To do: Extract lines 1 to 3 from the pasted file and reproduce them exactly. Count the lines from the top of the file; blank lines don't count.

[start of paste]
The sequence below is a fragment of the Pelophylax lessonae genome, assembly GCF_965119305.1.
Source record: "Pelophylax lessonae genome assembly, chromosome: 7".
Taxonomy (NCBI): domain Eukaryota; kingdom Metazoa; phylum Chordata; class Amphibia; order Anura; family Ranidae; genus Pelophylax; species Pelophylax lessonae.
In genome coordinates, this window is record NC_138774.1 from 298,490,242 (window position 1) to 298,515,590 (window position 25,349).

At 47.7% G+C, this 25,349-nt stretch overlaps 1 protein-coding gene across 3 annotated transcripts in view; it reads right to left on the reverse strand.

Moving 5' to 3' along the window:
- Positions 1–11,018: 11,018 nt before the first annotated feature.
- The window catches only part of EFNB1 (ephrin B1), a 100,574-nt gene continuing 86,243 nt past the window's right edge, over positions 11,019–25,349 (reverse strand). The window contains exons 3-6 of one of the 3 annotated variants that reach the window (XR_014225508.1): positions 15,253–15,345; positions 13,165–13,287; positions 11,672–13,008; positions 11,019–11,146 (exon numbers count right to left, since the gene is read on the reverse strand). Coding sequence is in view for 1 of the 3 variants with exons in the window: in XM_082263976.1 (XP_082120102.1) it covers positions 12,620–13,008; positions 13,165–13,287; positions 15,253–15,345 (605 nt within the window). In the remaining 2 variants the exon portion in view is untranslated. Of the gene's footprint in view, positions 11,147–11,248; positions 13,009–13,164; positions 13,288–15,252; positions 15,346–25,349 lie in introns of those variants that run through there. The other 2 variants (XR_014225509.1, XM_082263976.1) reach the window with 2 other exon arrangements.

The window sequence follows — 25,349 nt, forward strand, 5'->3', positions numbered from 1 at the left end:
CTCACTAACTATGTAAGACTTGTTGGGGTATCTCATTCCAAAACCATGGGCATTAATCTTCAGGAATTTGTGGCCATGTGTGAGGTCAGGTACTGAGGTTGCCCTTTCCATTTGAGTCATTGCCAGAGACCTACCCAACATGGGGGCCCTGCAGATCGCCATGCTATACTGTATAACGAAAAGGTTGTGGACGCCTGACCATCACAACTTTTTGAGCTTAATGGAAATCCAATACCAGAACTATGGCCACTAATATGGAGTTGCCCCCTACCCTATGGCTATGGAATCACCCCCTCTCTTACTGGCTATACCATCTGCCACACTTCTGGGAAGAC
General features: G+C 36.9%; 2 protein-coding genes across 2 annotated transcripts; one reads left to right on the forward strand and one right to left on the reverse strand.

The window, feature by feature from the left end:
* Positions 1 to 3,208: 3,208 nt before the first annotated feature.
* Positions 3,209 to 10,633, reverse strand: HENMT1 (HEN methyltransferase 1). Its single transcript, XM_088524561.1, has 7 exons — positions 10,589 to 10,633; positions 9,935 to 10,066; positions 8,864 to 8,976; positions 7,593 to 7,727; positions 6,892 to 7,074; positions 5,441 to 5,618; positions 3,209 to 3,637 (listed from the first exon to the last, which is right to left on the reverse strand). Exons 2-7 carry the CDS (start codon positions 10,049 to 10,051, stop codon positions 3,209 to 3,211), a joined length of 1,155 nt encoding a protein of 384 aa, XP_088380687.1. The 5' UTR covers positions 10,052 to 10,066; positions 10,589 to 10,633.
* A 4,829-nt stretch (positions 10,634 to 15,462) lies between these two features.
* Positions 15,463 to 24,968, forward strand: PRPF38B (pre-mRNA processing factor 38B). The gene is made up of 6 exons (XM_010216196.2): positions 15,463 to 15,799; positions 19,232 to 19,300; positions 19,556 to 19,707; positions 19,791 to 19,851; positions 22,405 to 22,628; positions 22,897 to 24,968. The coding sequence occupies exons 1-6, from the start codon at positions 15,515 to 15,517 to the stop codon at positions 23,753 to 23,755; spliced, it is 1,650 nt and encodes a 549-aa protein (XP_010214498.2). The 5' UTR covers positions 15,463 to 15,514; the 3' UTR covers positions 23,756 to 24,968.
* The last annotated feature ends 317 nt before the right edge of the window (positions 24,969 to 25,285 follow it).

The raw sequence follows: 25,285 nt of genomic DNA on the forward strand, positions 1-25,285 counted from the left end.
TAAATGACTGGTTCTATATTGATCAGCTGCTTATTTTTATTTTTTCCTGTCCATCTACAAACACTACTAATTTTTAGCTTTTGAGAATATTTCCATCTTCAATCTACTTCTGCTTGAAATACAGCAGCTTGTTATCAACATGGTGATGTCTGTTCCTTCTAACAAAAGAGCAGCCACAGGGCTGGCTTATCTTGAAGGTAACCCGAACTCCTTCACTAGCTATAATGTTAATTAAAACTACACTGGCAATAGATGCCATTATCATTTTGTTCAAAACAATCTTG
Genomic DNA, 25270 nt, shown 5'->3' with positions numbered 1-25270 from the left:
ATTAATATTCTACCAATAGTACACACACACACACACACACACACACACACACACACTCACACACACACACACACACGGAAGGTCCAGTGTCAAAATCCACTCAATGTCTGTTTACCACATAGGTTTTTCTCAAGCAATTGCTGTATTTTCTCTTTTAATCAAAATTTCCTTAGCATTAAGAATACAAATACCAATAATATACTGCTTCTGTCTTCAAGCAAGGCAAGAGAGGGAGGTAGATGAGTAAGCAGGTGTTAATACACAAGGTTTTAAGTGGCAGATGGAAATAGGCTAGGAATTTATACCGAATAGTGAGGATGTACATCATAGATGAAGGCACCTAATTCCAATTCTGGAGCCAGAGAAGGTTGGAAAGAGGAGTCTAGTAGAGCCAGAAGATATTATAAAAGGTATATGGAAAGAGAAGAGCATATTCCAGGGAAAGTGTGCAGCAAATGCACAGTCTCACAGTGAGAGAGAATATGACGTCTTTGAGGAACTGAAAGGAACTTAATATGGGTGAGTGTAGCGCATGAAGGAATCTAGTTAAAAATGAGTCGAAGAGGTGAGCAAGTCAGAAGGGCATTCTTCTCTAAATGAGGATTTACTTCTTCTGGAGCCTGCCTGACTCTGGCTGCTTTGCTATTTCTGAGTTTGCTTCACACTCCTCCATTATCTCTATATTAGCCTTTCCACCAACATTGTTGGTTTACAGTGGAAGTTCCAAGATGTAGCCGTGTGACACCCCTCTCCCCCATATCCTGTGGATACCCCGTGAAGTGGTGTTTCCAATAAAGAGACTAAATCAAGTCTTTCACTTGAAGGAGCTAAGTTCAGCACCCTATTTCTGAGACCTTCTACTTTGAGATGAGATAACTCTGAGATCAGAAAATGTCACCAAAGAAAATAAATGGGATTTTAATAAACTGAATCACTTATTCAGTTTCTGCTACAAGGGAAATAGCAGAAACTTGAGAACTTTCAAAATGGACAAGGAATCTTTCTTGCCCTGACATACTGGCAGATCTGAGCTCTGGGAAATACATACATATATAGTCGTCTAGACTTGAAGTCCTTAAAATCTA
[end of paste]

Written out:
The sequence below is a fragment of the Pelophylax lessonae genome, assembly GCF_965119305.1.
Source record: "Pelophylax lessonae genome assembly, chromosome: 7".
Taxonomy (NCBI): domain Eukaryota; kingdom Metazoa; phylum Chordata; class Amphibia; order Anura; family Ranidae; genus Pelophylax; species Pelophylax lessonae.